For some, Dwight Yoakam's recent performance in Taos was a big success - full of good, old-fashioned boot-scootin' tunes played by what many hailed as some of the best country musicians Taos has booked in years.
Yoakam had played in Taos once before, just as his career was beginning to lift off in the late 1980s. This summer, he returned to what is, in many ways, a different audience in a different town - one that has grown considerably in both size and its ability to accommodate Grammy Award-winning performers.
Still, with the hefty, 5,000 person-plus crowds the town is now drawing for big-name acts, there also come some logistical challenges that promoters and town organizers are struggling to iron out.
Yoakam was joined by two other bands on a bill organized by Santa Fe-based AMP Concerts and the town of Taos on Saturday (July 29) - The Last Bandoleros, a Tex-Mex music group, and The Mavericks, an alternative country music collective.
While the former undercard prepared to take the stage in Kit Carson Park late in the afternoon, vendors prepared food carts and beer stands as the expected line of ticket holders formed outside the park's main entrance and snaked its way farther south into central Taos.
Some concertgoers got right in.
Patty King, an Albuquerque woman who had come up for the music, gained entrance quickly, landing a spot near the front of the stage. Following the show, she shared a glowing review via a public post to her Facebook page. "Beautiful night in Taos ... what a blast being there with good friends," she wrote.
Others ran into a bottleneck at the main gate.
In a comment on a Tempo article, one attendee, Debbie Swope, said that she was disappointed that she missed the opening act due to the long wait at the gate. "Even though we got in line at 4:30 [p.m.] we didn't make it into the concert until 6:45 [p.m.]"
Panky Romero, a retired realty branch manager who vacations in Taos, also found gaining entry to be cumbersome. "We are Mavericks fans, have been for many years," he said. "We were somewhat disappointed at [the] way the entry to the park was handled ..."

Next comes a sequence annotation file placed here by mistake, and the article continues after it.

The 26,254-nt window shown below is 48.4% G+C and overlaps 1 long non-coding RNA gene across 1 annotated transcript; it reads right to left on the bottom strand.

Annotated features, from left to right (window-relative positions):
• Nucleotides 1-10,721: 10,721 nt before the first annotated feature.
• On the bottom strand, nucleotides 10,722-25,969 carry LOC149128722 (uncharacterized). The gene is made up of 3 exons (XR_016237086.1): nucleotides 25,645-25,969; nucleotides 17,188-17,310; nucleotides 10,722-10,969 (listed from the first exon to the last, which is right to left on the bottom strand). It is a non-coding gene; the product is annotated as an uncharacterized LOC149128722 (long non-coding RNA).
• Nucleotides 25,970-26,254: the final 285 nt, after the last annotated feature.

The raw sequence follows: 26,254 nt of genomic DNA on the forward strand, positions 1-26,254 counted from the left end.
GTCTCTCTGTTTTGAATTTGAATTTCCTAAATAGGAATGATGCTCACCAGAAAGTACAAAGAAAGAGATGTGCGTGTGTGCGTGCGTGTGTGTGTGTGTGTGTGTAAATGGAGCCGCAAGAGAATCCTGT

Mitch Miller, town of Taos facilities and special events director, was an organizer of the event, as well as several of those past - including Alabama Shakes' summer 2016 appearance. Miller said that he thought the concert was "a huge success on a variety of levels," though he then went on to acknowledge the "concerns about how long the lines were. We're definitely looking at how we can improve getting people into the park."
Miller said that ticketing has typically been done at one location, at the park's main gate, with rear entrances reserved for security, staff and bands. That might change in the future, he said, as the need to thin lines to accommodate crowds that are expected to grow larger will only present a greater problem as time goes on.
Once the crowds arrive in the park, however, emergency services then need easy access to respond to health events among concertgoers, and law enforcement and private security also need to be able to move in quickly in case of potential threats or altercations.
This year, Miller said there were about five fights - some ending quickly with little injury, while others called for medical attention. None of the fights ended in arrests, Miller said, adding that he believes that the level of alcohol served at shows is not a concern at this point.
While preliminary numbers on tickets sold and the results from surveys about the impacts on local businesses were not available as of press time, Miller estimated that somewhere between 4,800 and 5,400 tickets were scanned for the concert. This, in turn, is believed to cause a correlated revenue boost for hotels, bars and restaurants.
"Based on what we've learned, several million dollars are spent when these shows come to town," Miller said.
Problems at big-name shows are to be expected at venues of any size. Especially for a smaller town, it's a lot to manage.
But Miller and the growing number of promoters, bands and music agents he is contracting with promise that there won't be any stop to the music anytime soon.
On the contrary, Miller said - expect the bands to get bigger and the music louder when summer rolls around next year in the park.
"In terms of creating a name for the venue, we expect to see a progression in the types of shows and amount of shows we are going to be able to do," he said. "Ultimately, I want people to come to our show and have a great experience. ... We know we have a lot of work to do, but we're looking to make this a great experience."